Could the Boston Bombings Spark Restrictions on Reloading Components?

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About an hour ago, the scene at the end of the Boston Marathon was shattered by two explosions that appear to have come from small packages that were left unattended. We aren’t “The Truth About Explosives” so we aren’t covering this as in-depth as gun related incidents (other than to say our thoughts and prayers are with the victims), but this incident does raise the specter of increased gun control legislation specifically aimed at ammunition and those who reload their own ammo.

Black powder and smokeless powder are propellants commonly used in ammunition, the life blood of our firearms ownership. Without them, all of our guns would be nothing more than intricate clubs. While most people buy their ammunition in pre-manufactured cartridges, there is a large number of gun owners that either use black powder firearms or load their own ammunition in the comfort of their own home. For those people, access to loose gunpowder is essential to keep their guns running.

Black powder firearms do not use pre-made cartridges. Every single time the gun is fired, the shooter needs to load the gunpowder into the barrel and seat the projectile on top. Solid pellets of black powder propellant have become popular in recent years, but loose gunpowder is still the preferred method of loading those firearms.

For the most accurate shooters (such as competition shooters), and for those looking to save money on ammunition, loading your own ammo at home is a cheap and effective way to cut costs while still cranking out quality ammunition. For those who load their own ammo, getting their hands on loose gunpowder is essential to keeping their operations running. Many have invested multiple thousands of dollars in reloading equipment and components.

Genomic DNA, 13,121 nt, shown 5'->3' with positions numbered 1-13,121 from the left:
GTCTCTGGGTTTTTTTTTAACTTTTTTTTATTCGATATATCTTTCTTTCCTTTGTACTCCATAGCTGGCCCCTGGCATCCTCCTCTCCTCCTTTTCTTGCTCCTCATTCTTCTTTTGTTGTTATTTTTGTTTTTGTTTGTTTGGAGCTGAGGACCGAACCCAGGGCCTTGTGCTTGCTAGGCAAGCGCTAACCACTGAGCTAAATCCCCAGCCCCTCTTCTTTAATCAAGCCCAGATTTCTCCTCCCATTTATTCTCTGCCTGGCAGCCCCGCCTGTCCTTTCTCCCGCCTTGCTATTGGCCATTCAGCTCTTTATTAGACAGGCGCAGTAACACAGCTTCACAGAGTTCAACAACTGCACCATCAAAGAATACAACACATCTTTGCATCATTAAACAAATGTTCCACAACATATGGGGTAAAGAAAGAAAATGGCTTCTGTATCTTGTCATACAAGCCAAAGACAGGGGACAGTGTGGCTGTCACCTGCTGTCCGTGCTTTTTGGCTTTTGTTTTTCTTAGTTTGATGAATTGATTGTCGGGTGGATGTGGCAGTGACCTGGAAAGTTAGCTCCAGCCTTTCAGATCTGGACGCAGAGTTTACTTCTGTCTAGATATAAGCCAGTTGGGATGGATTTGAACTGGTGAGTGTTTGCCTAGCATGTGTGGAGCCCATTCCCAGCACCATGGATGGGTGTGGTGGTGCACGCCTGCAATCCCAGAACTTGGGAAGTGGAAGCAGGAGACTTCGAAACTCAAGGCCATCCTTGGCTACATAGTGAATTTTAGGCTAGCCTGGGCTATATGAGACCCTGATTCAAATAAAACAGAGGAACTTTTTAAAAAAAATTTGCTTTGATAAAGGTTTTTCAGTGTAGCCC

However, while these products are used by the truckload every day by thousands of law abiding citizens, some people have abused this access and used the propellants for evil. Pipe bombs can be constructed using nothing more than some loose gunpowder and a few components from the hardware store, a device which has been used to deadly effect in the past. And while each time such a bombing has occurred Congress has steered clear of regulating gunpowder for citizens, in the current post-Newtown haze and with this recent tragedy fresh in people’s minds it isn’t a big leap to think that Congress might look to “do something” about these components as well.

Gun owners are the new favorite class of citizen to pick on for all of society’s ills. It makes sense that, even if we eventually learn that gunpowder had nothing to do with this latest attack, millions of gun owners might yet see some negative fallout from the actions of yet another deranged attacker.